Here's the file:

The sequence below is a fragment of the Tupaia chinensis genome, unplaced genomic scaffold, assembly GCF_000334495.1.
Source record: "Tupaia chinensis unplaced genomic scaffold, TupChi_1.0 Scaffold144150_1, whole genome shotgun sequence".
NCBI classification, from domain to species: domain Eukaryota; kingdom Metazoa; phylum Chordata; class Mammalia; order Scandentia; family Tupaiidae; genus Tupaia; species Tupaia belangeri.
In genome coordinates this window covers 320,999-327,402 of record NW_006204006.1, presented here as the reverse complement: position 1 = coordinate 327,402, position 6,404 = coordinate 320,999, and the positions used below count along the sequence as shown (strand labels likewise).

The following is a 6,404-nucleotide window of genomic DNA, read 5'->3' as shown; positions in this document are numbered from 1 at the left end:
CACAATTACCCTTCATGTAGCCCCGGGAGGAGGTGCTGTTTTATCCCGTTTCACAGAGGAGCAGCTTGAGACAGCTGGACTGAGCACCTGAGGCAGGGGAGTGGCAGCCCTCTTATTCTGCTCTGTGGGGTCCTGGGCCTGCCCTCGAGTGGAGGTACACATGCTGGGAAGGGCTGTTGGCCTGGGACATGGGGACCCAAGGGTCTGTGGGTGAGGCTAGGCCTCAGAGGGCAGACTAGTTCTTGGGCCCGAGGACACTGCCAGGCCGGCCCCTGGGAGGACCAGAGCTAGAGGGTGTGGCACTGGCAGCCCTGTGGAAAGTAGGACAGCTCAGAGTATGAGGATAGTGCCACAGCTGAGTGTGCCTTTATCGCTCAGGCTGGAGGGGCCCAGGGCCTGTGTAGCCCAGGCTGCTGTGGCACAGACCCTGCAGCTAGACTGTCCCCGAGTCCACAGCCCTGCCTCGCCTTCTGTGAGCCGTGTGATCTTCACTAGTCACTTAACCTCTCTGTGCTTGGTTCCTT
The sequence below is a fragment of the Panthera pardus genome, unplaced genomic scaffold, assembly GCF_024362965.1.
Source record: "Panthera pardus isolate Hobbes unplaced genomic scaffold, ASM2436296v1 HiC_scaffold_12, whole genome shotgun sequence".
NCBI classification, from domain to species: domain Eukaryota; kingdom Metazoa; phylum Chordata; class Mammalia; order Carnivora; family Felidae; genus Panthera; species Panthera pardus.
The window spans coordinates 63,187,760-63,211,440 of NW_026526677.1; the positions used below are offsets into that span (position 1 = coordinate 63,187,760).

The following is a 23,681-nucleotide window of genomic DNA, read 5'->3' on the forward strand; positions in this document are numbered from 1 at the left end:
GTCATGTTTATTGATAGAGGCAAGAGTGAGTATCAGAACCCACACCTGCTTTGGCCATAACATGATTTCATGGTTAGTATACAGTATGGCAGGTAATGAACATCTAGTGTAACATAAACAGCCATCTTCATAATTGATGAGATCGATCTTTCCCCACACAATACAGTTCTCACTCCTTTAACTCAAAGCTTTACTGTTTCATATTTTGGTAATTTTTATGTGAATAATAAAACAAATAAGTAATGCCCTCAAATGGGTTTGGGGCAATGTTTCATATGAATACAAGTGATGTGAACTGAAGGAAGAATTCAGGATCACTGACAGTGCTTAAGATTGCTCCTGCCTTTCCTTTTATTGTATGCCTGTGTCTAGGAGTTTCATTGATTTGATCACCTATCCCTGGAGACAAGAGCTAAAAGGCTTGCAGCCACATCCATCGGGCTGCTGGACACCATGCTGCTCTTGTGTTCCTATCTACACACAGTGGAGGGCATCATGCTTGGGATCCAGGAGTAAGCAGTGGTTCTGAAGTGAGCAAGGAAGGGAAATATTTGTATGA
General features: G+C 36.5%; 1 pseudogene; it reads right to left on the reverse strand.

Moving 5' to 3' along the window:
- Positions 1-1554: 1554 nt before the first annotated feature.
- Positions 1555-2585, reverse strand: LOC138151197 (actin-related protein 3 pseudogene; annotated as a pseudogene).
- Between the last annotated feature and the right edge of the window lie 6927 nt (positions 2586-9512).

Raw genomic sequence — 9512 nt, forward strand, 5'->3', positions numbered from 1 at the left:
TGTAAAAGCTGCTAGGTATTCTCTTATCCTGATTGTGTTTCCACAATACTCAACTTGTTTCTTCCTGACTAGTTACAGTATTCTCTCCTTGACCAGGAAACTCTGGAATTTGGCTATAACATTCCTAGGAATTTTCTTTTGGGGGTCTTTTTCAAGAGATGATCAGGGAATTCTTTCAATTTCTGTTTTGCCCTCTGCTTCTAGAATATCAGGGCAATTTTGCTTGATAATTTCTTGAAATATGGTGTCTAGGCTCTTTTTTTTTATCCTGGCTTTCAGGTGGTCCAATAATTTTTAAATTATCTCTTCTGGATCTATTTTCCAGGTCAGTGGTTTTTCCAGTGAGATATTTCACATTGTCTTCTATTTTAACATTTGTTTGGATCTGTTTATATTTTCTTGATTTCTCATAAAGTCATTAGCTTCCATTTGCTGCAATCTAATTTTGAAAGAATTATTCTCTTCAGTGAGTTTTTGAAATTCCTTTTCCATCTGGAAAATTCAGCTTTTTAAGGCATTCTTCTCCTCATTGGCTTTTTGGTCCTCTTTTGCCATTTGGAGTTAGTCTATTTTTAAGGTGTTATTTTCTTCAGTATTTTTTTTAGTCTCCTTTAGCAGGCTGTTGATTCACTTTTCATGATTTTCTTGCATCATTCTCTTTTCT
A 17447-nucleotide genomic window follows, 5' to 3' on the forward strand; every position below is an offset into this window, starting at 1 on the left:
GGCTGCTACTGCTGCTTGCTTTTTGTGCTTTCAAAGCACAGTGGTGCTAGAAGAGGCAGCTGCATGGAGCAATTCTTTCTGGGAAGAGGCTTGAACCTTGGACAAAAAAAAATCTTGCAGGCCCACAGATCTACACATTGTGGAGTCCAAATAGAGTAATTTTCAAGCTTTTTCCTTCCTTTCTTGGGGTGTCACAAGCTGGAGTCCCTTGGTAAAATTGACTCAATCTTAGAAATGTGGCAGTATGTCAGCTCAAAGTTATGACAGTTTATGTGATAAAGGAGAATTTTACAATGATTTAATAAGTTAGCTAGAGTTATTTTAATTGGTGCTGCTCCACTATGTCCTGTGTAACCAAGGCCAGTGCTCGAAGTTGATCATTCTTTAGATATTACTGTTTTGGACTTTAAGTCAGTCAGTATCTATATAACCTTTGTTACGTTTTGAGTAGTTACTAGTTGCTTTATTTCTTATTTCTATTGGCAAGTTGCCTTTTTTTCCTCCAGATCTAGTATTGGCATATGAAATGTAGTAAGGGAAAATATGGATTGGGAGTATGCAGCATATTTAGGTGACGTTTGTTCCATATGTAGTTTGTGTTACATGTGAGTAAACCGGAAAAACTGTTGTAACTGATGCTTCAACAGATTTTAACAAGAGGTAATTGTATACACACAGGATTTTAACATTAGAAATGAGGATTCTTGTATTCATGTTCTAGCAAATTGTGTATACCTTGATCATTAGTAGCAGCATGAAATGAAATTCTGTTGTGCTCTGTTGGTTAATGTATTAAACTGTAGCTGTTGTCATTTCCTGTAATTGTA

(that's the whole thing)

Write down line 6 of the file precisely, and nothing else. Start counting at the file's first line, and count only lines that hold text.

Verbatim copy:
CACAATTACCCTTCATGTAGCCCCGGGAGGAGGTGCTGTTTTATCCCGTTTCACAGAGGAGCAGCTTGAGACAGCTGGACTGAGCACCTGAGGCAGGGGAGTGGCAGCCCTCTTATTCTGCTCTGTGGGGTCCTGGGCCTGCCCTCGAGTGGAGGTACACATGCTGGGAAGGGCTGTTGGCCTGGGACATGGGGACCCAAGGGTCTGTGGGTGAGGCTAGGCCTCAGAGGGCAGACTAGTTCTTGGGCCCGAGGACACTGCCAGGCCGGCCCCTGGGAGGACCAGAGCTAGAGGGTGTGGCACTGGCAGCCCTGTGGAAAGTAGGACAGCTCAGAGTATGAGGATAGTGCCACAGCTGAGTGTGCCTTTATCGCTCAGGCTGGAGGGGCCCAGGGCCTGTGTAGCCCAGGCTGCTGTGGCACAGACCCTGCAGCTAGACTGTCCCCGAGTCCACAGCCCTGCCTCGCCTTCTGTGAGCCGTGTGATCTTCACTAGTCACTTAACCTCTCTGTGCTTGGTTCCTT